To hear the Show Me Today interview with Missouri Department of Corrections Director Anne Precythe, click below.
To hear the Show Me Today interview with Missouri Department of Mental Health Director Valerie Huhn, click below.
Missouri’s 50,000 state workers could soon be getting the largest pay raise in state history. Gov. Mike Parson is asking for the pay boost to help fill 7,000 state government job openings.
He is asking the state Legislature to pass an 8.7% Cost of Living increase for all of Missouri’s state workers and a $2-per-hour bump in pay for group care employees working night shifts.
The governor’s goal is to have the pay increases in place by March 1.
Anne Precythe is the director of the Missouri Department of Corrections. She is ecstatic about the governor’s proposal.
Precythe has the largest workforce in state government – and the largest rate of job openings.
“When you look at businesses like Corrections, Youth Services, Social Services, Mental Health, we can’t wait for this type of pay increase to get people in the door. We need people in the door now,” she said.
Missouri has 19 state prisons with about 20,000 inmates. As of October 2022, the agency’s vacancy rate was 24%.
Precythe said the department is struggling to fill jobs in St. Joseph, Bowling Green and Fulton. She said prisons in Licking, Fordland and Chillicothe are better staffed.
“My workforce, they’re tired. They do an extraordinary amount of overtime,” said Precythe. “Forty hours a week is not the normal right now. It’s around 60 hours a week is the minimum. We have case managers, recreation officers, clerical that have worked in other roles, filling in some of our custody posts. We have probation and parole officers filling in some of our prisons to help out. It is an all hands on deck and that’s what we do in Corrections.”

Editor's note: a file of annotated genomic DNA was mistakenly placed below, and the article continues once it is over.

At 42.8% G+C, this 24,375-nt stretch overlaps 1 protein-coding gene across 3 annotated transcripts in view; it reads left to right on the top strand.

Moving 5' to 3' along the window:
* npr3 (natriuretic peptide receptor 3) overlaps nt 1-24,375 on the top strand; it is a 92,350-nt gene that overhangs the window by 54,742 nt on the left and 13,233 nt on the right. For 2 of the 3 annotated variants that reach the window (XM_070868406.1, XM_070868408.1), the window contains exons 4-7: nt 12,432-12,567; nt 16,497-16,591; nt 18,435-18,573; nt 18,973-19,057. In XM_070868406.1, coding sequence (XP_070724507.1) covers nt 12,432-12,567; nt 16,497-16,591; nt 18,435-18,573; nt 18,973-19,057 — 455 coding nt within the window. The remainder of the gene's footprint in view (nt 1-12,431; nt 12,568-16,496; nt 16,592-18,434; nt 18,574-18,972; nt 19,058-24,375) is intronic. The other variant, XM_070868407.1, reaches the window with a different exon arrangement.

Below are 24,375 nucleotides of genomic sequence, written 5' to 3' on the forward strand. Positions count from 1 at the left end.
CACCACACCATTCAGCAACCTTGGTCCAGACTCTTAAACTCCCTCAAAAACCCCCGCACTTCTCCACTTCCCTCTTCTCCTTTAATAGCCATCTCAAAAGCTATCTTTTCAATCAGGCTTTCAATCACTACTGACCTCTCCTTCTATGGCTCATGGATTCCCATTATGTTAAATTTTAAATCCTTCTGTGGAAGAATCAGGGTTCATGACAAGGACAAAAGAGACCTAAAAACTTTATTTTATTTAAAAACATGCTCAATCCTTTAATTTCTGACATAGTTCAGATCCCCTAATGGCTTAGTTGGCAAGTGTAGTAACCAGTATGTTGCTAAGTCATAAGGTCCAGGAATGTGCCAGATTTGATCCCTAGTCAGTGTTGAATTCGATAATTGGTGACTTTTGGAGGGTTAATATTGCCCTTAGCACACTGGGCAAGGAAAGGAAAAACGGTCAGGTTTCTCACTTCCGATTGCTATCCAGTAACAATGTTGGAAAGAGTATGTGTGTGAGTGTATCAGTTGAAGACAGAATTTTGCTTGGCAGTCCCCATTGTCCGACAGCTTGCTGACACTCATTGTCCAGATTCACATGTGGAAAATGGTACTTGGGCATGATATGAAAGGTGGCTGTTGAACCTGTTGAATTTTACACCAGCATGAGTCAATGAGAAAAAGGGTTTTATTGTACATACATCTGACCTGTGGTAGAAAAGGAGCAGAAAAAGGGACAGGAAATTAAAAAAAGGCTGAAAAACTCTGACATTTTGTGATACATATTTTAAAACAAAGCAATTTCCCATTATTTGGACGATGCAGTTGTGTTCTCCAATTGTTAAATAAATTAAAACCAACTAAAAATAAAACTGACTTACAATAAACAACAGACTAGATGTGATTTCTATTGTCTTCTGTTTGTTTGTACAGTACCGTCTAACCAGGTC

The pay increase would mean a new correctional officer’s starting pay would be about $41,000. For a probation and parole officer, the starting pay would be roughly $45,000.
The department has come a long way. According to Precythe, the starting pay for a correctional officer was $28,000 five years ago.
Valerie Huhn is the director of the Missouri Department of Mental Health. She is also pleased with the governor’s mission for a pay increase.
Her agency cares for people with mental illness or developmental disabilities.
“It gets more difficult to just get people to do a lot of the important aspects of treatment and habilitation that we don’t necessarily get to do at the level we want to do because we’re really just trying to cover the day-to-day tasks at this point. That also means that we’ve got people waiting for services across the state. If we can’t staff it, we can’t have a bed that’s filled,” she said. “We have a 25-bed ward that is sitting vacant at Fulton State Hospital at this point because we cannot staff that ward. And so, individuals that should be coming to Fulton State Hospital because they need the treatment and support that we can provide are now sitting in county jail waiting for an ability to get into a state hospital.”
She said her agency has about 1,600 job openings.
“We require our employees to work a lot of overtime that are with us right now,” she said. “An employee that works overtime is, while they do an amazing job, are they performing at their utmost top level all the time, probably not but they’re there and they’re delivering support.”
To view the job available with the Missouri Department of Mental Health click here.
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